Posted on February 15, 2017

The Situation: An employee lodges a number of complaints against a certain supervisor, claiming that he has made some offensive and inappropriate remarks of a sexual nature.  You interview some of the other employees who were purportedly present when these statements were made and none of them back up the complaining employee’s story. The supervisor also denies making the statements. You terminate the employee who made the complaints on the grounds that she has intentionally falsified a claim of harassment, in violation of your anti-harassment policy.  Can you face a claim of retaliation?…

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Can’t I Do Something About These Unfounded Discrimination Claims?

Posted on August 31, 2016

The Situation: Your employee brings a claim of discrimination against your company which you believe is completely meritless. If you pursue a malicious prosecution charge against her, could you face a claim of retaliation?…

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Could Drinking a Beer Constitute a Legitimate Use of FMLA Leave?

Posted on June 1, 2016

The Situation: You have an employee who has requested intermittent FMLA leave because of some mental health conditions, including depression and anxiety. One morning, the employee tells his supervisor that he needs to use some of this leave because he is experiencing severe stress and anxiety. Another employee reports to you that as the employee was clocking out, he ran into a coworker who was also leaving the jobsite and they made plans to have lunch. You send someone to the restaurant to confirm that the employee is there and he observes the employee drinking a beer. You end up firing the employee. Can he bring a claim of FMLA retaliation against you?…

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Get your story straight—employer’s change in explanation can be evidence of pretext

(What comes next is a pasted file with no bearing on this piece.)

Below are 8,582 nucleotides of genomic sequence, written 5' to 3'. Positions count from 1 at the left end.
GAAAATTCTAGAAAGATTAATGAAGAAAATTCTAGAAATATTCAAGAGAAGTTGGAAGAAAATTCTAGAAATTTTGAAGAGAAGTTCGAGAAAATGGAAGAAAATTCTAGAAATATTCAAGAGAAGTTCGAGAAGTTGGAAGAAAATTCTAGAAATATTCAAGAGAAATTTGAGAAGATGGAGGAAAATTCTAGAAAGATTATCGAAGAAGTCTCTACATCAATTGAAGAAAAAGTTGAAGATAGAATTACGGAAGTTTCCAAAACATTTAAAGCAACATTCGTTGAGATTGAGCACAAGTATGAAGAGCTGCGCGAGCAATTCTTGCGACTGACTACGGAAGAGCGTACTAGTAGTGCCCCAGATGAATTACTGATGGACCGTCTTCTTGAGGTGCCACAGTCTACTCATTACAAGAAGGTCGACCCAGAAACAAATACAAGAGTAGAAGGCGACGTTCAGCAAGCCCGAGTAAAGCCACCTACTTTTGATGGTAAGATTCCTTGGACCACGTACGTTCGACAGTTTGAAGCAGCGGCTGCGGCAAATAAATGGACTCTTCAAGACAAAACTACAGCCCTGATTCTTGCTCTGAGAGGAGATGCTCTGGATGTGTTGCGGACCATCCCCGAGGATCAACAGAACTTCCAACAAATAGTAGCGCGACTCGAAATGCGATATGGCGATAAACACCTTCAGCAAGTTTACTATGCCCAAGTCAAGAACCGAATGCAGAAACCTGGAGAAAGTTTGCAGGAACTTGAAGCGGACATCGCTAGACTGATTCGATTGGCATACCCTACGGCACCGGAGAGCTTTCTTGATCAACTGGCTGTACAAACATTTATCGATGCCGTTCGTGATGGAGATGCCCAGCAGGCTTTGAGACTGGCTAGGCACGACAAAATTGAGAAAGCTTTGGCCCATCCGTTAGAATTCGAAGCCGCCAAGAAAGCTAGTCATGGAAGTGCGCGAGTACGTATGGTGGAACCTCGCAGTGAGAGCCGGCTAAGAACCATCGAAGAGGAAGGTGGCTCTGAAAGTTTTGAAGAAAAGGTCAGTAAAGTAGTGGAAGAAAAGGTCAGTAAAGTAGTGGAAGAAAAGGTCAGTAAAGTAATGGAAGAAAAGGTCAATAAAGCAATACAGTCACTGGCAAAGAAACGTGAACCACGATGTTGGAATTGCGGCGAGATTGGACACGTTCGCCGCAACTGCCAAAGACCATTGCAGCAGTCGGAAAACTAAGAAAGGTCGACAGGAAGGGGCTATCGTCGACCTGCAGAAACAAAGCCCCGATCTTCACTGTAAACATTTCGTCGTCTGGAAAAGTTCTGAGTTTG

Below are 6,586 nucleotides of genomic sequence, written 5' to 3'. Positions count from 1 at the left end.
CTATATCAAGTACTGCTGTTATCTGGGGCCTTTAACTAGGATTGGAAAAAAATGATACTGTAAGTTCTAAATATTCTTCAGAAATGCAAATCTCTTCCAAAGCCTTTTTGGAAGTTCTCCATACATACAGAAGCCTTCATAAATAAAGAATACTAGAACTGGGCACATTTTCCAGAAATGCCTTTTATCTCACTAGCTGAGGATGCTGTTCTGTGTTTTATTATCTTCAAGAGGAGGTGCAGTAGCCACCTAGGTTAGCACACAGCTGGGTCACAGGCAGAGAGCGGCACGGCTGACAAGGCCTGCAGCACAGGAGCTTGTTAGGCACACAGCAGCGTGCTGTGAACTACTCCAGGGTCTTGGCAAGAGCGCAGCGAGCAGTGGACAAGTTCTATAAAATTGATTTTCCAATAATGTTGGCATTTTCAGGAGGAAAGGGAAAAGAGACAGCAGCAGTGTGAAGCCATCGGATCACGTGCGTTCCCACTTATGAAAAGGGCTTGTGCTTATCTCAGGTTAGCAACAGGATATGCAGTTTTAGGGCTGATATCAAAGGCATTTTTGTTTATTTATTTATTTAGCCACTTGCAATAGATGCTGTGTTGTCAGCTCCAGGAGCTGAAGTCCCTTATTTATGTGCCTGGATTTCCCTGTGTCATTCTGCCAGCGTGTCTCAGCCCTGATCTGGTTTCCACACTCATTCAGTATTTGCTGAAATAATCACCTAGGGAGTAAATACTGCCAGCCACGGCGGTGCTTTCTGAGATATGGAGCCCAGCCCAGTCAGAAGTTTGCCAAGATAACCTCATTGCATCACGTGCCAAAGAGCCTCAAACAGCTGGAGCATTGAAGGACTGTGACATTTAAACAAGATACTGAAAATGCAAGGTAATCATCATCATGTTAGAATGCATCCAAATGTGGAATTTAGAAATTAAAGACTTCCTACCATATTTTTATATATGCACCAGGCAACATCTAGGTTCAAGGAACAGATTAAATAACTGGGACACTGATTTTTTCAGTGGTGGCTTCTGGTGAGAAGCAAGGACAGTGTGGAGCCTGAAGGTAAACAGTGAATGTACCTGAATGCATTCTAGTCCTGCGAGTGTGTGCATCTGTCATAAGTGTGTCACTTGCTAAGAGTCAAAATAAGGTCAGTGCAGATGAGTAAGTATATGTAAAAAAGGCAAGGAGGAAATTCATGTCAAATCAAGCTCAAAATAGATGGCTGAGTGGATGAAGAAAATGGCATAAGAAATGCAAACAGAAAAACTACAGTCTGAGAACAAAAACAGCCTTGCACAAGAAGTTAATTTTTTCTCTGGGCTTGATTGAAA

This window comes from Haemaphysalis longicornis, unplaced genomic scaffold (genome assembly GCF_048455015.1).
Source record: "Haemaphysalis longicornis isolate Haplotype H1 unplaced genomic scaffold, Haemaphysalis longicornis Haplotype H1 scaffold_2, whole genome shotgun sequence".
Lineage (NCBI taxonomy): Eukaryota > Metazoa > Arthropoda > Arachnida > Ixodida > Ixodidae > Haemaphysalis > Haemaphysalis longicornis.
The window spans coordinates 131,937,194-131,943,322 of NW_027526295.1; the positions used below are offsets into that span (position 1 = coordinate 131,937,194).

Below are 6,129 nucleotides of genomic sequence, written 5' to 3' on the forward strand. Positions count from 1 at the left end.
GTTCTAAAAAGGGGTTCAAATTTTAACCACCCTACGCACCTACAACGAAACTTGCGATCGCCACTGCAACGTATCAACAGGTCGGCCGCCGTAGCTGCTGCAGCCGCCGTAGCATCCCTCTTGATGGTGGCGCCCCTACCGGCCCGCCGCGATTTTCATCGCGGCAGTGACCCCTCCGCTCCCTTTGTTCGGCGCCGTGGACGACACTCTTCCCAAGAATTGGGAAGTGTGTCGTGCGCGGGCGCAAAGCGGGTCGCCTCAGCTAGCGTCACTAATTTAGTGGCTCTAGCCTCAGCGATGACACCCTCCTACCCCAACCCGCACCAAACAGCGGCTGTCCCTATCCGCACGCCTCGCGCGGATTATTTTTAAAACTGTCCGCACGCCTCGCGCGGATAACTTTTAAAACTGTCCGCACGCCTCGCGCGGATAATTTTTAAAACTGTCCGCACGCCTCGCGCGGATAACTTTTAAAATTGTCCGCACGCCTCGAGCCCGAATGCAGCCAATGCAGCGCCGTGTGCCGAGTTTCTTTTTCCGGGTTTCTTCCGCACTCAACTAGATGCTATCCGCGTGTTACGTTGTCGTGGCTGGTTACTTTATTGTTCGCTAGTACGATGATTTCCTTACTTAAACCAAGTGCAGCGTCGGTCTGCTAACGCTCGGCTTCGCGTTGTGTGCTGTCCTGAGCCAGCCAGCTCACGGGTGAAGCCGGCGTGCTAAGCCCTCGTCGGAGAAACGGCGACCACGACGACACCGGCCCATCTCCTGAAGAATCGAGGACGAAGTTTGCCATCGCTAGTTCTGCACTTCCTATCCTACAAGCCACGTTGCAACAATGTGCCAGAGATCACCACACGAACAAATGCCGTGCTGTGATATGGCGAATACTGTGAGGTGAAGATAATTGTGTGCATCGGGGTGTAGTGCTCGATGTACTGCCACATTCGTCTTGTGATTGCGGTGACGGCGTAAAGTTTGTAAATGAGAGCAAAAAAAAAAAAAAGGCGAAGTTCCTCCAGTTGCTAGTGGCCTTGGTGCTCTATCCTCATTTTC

Posted on July 10, 2015

Yet again, an employer is burned by asserting inconsistent reasons for the termination of an employee.  In a recent case, the Eighth Circuit Court of Appeals found that an employee had presented sufficient evidence of an unlawful termination based on his use of FMLA leave where the employer offered differing stories as to the reason for the termination.  Hudson v. Tyson Fresh Meats, Inc., 2015 U.S. App. LEXIS 8479 (8th Cir. 2015).…

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Shifting explanations result in employer liability in Title VII retaliation claim

Posted on June 12, 2015

So a supervisor offers a couple of different explanations for action taken against an employee—how much does that matter? Maybe quite a bit, according to an opinion issued by Judge Jackson last week. See Mohammed v. Central Driving Mini Storage, Inc., Case No. 2:13cv00469 (E.D. Va. 2015). In this case, the court awarded a former employee of the storage company $150,730.19 in back pay and his attorneys’ fees and costs based on a claim that he was fired after he complained about having to work on his Sabbath.…